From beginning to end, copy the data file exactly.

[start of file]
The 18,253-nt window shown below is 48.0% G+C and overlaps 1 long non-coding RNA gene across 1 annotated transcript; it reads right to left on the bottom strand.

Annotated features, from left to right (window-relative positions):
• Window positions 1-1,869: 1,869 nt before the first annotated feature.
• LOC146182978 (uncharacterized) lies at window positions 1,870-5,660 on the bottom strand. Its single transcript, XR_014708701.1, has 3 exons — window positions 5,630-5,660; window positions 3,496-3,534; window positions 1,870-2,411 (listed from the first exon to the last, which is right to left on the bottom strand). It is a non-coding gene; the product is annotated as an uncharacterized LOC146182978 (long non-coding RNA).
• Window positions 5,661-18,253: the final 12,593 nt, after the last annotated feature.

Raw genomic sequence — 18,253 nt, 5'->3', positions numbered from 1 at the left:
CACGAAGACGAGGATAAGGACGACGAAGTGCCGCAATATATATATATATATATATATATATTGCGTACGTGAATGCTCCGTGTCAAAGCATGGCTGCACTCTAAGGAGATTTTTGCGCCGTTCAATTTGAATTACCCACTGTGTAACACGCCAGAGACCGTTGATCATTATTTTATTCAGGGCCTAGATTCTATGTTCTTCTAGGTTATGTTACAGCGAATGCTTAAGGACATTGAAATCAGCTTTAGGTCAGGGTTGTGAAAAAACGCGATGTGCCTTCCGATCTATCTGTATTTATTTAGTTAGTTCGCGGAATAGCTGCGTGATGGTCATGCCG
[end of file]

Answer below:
The 18,253-nt window shown below is 48.0% G+C and overlaps 1 long non-coding RNA gene across 1 annotated transcript; it reads right to left on the bottom strand.

Annotated features, from left to right (window-relative positions):
• Window positions 1-1,869: 1,869 nt before the first annotated feature.
• LOC146182978 (uncharacterized) lies at window positions 1,870-5,660 on the bottom strand. Its single transcript, XR_014708701.1, has 3 exons — window positions 5,630-5,660; window positions 3,496-3,534; window positions 1,870-2,411 (listed from the first exon to the last, which is right to left on the bottom strand). It is a non-coding gene; the product is annotated as an uncharacterized LOC146182978 (long non-coding RNA).
• Window positions 5,661-18,253: the final 12,593 nt, after the last annotated feature.

Raw genomic sequence — 18,253 nt, 5'->3', positions numbered from 1 at the left:
CACGAAGACGAGGATAAGGACGACGAAGTGCCGCAATATATATATATATATATATATATATTGCGTACGTGAATGCTCCGTGTCAAAGCATGGCTGCACTCTAAGGAGATTTTTGCGCCGTTCAATTTGAATTACCCACTGTGTAACACGCCAGAGACCGTTGATCATTATTTTATTCAGGGCCTAGATTCTATGTTCTTCTAGGTTATGTTACAGCGAATGCTTAAGGACATTGAAATCAGCTTTAGGTCAGGGTTGTGAAAAAACGCGATGTGCCTTCCGATCTATCTGTATTTATTTAGTTAGTTCGCGGAATAGCTGCGTGATGGTCATGCCG